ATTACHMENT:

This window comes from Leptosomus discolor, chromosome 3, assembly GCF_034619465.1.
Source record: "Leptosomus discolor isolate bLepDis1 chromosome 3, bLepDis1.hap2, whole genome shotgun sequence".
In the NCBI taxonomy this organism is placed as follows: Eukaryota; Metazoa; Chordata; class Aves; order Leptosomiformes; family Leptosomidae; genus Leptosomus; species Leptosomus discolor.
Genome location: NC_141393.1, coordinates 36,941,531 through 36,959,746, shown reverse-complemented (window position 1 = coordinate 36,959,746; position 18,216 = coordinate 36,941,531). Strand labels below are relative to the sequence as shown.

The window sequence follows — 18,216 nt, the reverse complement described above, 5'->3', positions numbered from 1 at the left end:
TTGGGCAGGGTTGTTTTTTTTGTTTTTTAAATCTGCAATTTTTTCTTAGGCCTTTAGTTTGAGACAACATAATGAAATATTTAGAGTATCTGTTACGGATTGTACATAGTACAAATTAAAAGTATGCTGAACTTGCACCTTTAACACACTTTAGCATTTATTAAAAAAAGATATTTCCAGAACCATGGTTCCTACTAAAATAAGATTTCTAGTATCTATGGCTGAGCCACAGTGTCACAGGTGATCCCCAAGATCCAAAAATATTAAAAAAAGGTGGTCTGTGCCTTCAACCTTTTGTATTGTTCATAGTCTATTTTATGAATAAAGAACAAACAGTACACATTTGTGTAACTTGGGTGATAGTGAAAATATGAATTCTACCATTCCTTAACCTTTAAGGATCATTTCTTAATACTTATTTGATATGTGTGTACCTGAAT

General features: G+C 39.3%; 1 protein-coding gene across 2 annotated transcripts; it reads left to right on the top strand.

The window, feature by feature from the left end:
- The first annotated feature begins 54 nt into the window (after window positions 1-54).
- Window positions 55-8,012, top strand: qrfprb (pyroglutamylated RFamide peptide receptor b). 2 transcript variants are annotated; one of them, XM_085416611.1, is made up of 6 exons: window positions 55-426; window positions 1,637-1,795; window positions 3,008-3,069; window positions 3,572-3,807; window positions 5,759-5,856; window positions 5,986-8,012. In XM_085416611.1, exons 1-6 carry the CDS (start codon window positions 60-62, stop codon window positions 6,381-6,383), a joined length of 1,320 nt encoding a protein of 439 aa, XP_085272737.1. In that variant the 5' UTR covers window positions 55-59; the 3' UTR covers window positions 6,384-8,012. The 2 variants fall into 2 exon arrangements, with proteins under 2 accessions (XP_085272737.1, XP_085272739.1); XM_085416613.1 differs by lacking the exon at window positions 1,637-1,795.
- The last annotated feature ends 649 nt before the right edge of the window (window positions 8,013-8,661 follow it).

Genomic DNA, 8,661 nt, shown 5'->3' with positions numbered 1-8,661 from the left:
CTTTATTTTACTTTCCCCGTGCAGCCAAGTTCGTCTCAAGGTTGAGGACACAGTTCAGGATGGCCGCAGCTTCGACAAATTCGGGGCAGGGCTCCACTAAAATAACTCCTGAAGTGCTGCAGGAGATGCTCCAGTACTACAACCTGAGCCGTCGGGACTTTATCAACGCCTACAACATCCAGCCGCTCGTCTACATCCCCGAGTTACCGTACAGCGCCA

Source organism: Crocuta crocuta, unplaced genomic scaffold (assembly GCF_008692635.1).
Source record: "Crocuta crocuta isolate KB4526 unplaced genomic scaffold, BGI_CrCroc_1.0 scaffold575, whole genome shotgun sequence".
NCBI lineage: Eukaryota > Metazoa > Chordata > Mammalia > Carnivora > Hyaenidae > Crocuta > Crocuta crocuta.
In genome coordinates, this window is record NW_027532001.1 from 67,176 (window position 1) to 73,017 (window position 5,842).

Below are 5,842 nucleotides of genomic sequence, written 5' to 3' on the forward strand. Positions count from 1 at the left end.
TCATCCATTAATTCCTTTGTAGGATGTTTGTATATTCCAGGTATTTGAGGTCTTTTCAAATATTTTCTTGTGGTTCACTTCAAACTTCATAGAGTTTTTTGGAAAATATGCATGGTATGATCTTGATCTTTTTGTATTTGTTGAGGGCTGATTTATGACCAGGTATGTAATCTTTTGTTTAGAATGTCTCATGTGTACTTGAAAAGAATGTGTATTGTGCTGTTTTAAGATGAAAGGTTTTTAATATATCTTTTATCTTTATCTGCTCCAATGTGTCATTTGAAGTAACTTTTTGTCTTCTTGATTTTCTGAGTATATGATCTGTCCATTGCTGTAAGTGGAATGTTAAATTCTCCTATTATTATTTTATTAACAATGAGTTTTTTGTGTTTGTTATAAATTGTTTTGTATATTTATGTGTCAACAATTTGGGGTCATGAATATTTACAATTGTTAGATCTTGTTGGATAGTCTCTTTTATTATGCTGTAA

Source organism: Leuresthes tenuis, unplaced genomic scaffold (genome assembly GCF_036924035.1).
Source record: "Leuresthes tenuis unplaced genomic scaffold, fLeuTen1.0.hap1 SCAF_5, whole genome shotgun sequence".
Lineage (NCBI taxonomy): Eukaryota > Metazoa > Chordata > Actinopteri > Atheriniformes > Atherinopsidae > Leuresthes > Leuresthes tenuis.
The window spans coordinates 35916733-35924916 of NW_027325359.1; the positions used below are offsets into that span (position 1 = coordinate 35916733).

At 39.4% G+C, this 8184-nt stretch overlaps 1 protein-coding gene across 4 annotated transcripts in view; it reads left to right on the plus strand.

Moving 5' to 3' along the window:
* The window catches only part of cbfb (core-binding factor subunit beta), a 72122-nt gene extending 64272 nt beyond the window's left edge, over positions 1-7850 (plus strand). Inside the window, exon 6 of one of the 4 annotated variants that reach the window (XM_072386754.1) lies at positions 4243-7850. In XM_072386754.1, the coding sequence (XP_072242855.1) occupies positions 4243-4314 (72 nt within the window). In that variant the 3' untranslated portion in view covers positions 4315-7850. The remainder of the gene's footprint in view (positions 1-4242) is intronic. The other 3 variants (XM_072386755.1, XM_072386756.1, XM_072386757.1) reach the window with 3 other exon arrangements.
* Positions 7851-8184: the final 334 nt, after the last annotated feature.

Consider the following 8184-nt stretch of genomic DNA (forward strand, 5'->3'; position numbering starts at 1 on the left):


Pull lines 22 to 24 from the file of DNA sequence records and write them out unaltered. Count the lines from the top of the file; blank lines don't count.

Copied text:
Lineage (NCBI taxonomy): Eukaryota > Metazoa > Chordata > Actinopteri > Atheriniformes > Atherinopsidae > Leuresthes > Leuresthes tenuis.
The window spans coordinates 35916733-35924916 of NW_027325359.1; the positions used below are offsets into that span (position 1 = coordinate 35916733).

At 39.4% G+C, this 8184-nt stretch overlaps 1 protein-coding gene across 4 annotated transcripts in view; it reads left to right on the plus strand.